Consumer DSLR Camera Roundup (2014)
24MP APS-C CMOS Sensor | 5fps Continuous Shooting | 1080/60p video
What we like:
- High-res sensor
- Compact design
- 1080/60p video
What we don't like:
- Heavy JPEG noise reduction
- Kit lens can't keep up with sensor
- Live view AF not as fast as mirrorless
While not a huge upgrade over its predecessor, the Nikon D3300 improves some important features and continues to be a well-specified entry-level DSLR. It retains the 24MP CMOS sensor but adds a faster image processor, larger optical viewfinder, and 1080/60p video. Battery life has also improved considerably.
"What stands out about the Nikon D3300 is its extremely high resolution in such a small, simple-to-use SLR design"
The first thing to mention about image quality is that kit lenses like the bundled 18-55mm F3.5-5.6 can't keep up with high resolution of the camera, so you'll need to attach a higher quality lens to see the best results. JPEGs can be a bit heavy on the noise reduction, but shooting Raw gives you a lot more latitude. Something else about Raw is that you can pull up a lot of detail from the shadows, thanks to the D3300's impressive sensor.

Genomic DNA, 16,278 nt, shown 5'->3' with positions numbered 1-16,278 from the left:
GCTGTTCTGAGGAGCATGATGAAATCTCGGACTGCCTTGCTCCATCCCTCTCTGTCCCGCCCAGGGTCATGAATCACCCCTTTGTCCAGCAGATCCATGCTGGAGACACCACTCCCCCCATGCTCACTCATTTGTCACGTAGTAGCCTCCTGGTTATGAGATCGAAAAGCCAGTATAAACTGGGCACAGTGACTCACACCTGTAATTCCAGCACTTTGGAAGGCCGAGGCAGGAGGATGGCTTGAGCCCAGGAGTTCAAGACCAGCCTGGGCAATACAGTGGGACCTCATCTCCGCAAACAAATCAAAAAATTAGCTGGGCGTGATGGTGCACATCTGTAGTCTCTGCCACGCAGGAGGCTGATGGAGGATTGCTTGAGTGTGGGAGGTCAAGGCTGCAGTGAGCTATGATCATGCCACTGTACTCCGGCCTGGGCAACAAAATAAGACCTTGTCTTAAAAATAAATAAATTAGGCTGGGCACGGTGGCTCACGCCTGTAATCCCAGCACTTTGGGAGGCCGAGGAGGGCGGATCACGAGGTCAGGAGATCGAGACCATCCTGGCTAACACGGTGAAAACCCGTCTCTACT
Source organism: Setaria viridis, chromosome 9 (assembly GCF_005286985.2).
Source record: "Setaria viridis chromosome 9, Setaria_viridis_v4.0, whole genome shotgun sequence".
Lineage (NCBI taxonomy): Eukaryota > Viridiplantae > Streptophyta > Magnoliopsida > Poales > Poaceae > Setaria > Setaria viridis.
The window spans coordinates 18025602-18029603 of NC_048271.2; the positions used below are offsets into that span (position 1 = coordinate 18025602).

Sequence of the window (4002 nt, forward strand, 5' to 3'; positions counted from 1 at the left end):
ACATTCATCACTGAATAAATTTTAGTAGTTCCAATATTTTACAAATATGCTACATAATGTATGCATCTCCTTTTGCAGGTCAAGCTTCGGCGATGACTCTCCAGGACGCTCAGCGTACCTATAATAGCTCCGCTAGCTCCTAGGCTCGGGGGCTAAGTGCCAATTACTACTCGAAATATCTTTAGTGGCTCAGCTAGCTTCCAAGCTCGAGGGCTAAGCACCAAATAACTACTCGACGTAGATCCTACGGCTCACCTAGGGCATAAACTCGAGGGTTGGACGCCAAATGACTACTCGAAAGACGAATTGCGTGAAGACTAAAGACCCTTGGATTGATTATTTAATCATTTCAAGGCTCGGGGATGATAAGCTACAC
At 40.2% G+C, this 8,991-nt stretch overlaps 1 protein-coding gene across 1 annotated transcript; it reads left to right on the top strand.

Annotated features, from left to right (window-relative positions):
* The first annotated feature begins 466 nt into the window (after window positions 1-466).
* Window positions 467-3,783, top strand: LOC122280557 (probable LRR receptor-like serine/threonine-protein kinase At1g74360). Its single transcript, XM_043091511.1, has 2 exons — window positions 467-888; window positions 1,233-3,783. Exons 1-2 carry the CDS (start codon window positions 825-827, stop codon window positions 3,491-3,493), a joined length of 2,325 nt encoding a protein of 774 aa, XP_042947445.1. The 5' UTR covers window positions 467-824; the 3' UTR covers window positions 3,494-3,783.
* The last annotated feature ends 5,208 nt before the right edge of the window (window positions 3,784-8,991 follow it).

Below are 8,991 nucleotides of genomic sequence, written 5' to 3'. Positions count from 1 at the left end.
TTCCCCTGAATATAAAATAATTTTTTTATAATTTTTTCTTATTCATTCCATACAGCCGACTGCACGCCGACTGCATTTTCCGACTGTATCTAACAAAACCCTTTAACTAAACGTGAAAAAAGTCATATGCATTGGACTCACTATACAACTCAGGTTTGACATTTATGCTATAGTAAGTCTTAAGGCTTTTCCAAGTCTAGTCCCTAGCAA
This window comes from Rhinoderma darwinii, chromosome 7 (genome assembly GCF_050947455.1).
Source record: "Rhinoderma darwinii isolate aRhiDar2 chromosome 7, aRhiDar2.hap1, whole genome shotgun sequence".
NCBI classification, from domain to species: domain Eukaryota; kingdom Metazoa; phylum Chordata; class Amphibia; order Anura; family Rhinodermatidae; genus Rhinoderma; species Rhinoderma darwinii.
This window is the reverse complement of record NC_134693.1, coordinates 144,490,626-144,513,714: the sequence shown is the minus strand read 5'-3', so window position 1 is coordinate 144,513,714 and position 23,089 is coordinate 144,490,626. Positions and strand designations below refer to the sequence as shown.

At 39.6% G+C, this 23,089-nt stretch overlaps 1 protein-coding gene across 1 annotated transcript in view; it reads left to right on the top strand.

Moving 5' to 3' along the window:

Its simplified interface will be familiar to any Nikon user, and will be easy to grasp for anyone stepping up from a simple point-and-shoot camera. The more experienced photographer may resent the amount of button-pressing required to change settings, though. The viewfinder size has been bumped up nicely compared to the D3200, making the D3300 more competitive in its class. If framing your images on the LCD is your thing, the D3300's slower contrast-detect system pales in comparison to comparably priced mirrorless cameras. Video recording has also been improved upon, now with the ability to record 1080/60p video, though manual controls are very limited.
What stands out about the Nikon D3300 is its extremely high resolution in such a small, light, and simple-to-use SLR design. It's a great choice as a family camera or a backup camera, as it's easy to pack along.